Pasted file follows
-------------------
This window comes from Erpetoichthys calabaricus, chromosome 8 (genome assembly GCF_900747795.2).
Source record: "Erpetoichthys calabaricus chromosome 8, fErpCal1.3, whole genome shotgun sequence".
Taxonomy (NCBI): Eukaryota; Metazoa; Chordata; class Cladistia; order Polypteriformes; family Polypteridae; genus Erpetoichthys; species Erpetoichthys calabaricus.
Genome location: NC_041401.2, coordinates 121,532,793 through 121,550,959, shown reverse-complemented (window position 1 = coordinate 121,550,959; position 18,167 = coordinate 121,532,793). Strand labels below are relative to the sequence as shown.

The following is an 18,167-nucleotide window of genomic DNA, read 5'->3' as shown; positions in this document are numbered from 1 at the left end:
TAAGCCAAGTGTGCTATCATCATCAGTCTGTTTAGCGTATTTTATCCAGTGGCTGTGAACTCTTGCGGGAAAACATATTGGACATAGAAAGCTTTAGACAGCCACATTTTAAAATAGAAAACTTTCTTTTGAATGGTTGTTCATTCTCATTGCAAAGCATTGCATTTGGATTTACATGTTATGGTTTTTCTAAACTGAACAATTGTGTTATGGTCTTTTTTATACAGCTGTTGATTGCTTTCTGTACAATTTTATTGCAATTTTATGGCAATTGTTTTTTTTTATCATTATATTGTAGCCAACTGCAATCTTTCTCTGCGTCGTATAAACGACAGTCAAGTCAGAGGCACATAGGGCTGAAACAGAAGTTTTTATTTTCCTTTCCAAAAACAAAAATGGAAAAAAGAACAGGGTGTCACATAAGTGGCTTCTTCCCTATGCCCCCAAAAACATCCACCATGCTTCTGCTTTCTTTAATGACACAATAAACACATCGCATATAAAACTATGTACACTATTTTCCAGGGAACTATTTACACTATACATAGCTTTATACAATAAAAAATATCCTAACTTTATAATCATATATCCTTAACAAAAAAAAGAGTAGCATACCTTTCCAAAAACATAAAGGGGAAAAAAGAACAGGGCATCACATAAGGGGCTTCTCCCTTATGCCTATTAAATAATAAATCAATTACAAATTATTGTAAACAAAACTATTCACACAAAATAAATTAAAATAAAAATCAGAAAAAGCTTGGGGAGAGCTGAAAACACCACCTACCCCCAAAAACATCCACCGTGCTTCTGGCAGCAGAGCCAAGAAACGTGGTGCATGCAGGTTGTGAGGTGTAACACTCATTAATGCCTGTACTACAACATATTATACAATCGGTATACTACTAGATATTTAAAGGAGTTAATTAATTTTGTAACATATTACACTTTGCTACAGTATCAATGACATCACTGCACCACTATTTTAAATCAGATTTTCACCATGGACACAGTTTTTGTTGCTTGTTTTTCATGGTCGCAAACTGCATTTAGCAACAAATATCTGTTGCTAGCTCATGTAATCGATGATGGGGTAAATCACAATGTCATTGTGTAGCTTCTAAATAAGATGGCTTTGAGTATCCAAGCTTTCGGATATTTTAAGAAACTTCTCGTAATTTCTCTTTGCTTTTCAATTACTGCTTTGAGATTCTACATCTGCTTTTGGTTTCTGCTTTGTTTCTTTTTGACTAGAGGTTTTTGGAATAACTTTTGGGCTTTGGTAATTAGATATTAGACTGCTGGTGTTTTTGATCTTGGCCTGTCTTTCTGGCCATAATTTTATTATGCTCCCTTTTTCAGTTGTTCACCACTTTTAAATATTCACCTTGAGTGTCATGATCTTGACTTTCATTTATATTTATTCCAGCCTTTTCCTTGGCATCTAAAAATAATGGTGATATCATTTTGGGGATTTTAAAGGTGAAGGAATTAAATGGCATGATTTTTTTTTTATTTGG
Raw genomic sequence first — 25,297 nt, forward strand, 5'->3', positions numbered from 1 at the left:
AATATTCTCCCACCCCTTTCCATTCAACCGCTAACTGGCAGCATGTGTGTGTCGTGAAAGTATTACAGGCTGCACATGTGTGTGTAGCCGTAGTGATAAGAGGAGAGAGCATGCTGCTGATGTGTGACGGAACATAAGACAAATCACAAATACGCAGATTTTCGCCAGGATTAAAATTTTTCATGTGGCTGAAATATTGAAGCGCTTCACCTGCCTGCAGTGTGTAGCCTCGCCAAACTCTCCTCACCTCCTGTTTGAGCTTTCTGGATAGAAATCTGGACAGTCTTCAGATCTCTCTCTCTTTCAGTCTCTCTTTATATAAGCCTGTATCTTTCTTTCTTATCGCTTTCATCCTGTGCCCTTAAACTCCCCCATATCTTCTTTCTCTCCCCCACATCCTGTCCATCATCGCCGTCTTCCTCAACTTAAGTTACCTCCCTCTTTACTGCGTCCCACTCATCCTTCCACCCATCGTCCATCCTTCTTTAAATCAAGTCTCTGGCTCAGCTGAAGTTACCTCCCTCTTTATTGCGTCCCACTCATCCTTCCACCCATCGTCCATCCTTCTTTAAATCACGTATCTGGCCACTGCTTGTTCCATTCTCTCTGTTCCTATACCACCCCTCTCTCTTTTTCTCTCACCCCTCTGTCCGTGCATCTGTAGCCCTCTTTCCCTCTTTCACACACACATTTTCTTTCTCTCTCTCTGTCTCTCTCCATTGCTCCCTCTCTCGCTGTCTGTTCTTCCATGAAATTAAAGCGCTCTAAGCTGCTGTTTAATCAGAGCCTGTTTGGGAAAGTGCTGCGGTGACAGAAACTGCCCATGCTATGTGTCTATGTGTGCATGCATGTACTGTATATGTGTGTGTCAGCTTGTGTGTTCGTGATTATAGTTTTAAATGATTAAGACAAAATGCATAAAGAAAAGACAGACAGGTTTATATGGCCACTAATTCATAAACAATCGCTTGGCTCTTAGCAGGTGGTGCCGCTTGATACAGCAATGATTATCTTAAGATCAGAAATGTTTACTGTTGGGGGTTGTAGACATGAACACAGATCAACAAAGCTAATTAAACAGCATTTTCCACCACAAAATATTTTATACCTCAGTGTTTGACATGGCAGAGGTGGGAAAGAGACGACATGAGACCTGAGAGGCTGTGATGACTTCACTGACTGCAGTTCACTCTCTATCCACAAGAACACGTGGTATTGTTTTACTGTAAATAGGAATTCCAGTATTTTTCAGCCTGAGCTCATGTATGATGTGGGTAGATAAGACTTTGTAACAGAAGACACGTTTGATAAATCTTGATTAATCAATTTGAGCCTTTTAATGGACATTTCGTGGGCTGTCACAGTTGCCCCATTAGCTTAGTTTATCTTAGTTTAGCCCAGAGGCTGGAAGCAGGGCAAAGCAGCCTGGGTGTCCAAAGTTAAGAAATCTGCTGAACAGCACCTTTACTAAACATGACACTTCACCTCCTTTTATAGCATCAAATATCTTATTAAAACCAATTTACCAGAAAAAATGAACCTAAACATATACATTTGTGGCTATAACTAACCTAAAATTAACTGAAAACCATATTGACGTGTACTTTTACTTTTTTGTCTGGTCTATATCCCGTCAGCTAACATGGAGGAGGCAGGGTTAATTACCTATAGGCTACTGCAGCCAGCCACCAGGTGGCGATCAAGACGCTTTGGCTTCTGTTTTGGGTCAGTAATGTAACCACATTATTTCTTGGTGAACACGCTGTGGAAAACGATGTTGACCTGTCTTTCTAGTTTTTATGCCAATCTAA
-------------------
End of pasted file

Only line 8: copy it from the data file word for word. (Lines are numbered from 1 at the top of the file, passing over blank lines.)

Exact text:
AATATTCTCCCACCCCTTTCCATTCAACCGCTAACTGGCAGCATGTGTGTGTCGTGAAAGTATTACAGGCTGCACATGTGTGTGTAGCCGTAGTGATAAGAGGAGAGAGCATGCTGCTGATGTGTGACGGAACATAAGACAAATCACAAATACGCAGATTTTCGCCAGGATTAAAATTTTTCATGTGGCTGAAATATTGAAGCGCTTCACCTGCCTGCAGTGTGTAGCCTCGCCAAACTCTCCTCACCTCCTGTTTGAGCTTTCTGGATAGAAATCTGGACAGTCTTCAGATCTCTCTCTCTTTCAGTCTCTCTTTATATAAGCCTGTATCTTTCTTTCTTATCGCTTTCATCCTGTGCCCTTAAACTCCCCCATATCTTCTTTCTCTCCCCCACATCCTGTCCATCATCGCCGTCTTCCTCAACTTAAGTTACCTCCCTCTTTACTGCGTCCCACTCATCCTTCCACCCATCGTCCATCCTTCTTTAAATCAAGTCTCTGGCTCAGCTGAAGTTACCTCCCTCTTTATTGCGTCCCACTCATCCTTCCACCCATCGTCCATCCTTCTTTAAATCACGTATCTGGCCACTGCTTGTTCCATTCTCTCTGTTCCTATACCACCCCTCTCTCTTTTTCTCTCACCCCTCTGTCCGTGCATCTGTAGCCCTCTTTCCCTCTTTCACACACACATTTTCTTTCTCTCTCTCTGTCTCTCTCCATTGCTCCCTCTCTCGCTGTCTGTTCTTCCATGAAATTAAAGCGCTCTAAGCTGCTGTTTAATCAGAGCCTGTTTGGGAAAGTGCTGCGGTGACAGAAACTGCCCATGCTATGTGTCTATGTGTGCATGCATGTACTGTATATGTGTGTGTCAGCTTGTGTGTTCGTGATTATAGTTTTAAATGATTAAGACAAAATGCATAAAGAAAAGACAGACAGGTTTATATGGCCACTAATTCATAAACAATCGCTTGGCTCTTAGCAGGTGGTGCCGCTTGATACAGCAATGATTATCTTAAGATCAGAAATGTTTACTGTTGGGGGTTGTAGACATGAACACAGATCAACAAAGCTAATTAAACAGCATTTTCCACCACAAAATATTTTATACCTCAGTGTTTGACATGGCAGAGGTGGGAAAGAGACGACATGAGACCTGAGAGGCTGTGATGACTTCACTGACTGCAGTTCACTCTCTATCCACAAGAACACGTGGTATTGTTTTACTGTAAATAGGAATTCCAGTATTTTTCAGCCTGAGCTCATGTATGATGTGGGTAGATAAGACTTTGTAACAGAAGACACGTTTGATAAATCTTGATTAATCAATTTGAGCCTTTTAATGGACATTTCGTGGGCTGTCACAGTTGCCCCATTAGCTTAGTTTATCTTAGTTTAGCCCAGAGGCTGGAAGCAGGGCAAAGCAGCCTGGGTGTCCAAAGTTAAGAAATCTGCTGAACAGCACCTTTACTAAACATGACACTTCACCTCCTTTTATAGCATCAAATATCTTATTAAAACCAATTTACCAGAAAAAATGAACCTAAACATATACATTTGTGGCTATAACTAACCTAAAATTAACTGAAAACCATATTGACGTGTACTTTTACTTTTTTGTCTGGTCTATATCCCGTCAGCTAACATGGAGGAGGCAGGGTTAATTACCTATAGGCTACTGCAGCCAGCCACCAGGTGGCGATCAAGACGCTTTGGCTTCTGTTTTGGGTCAGTAATGTAACCACATTATTTCTTGGTGAACACGCTGTGGAAAACGATGTTGACCTGTCTTTCTAGTTTTTATGCCAATCTAA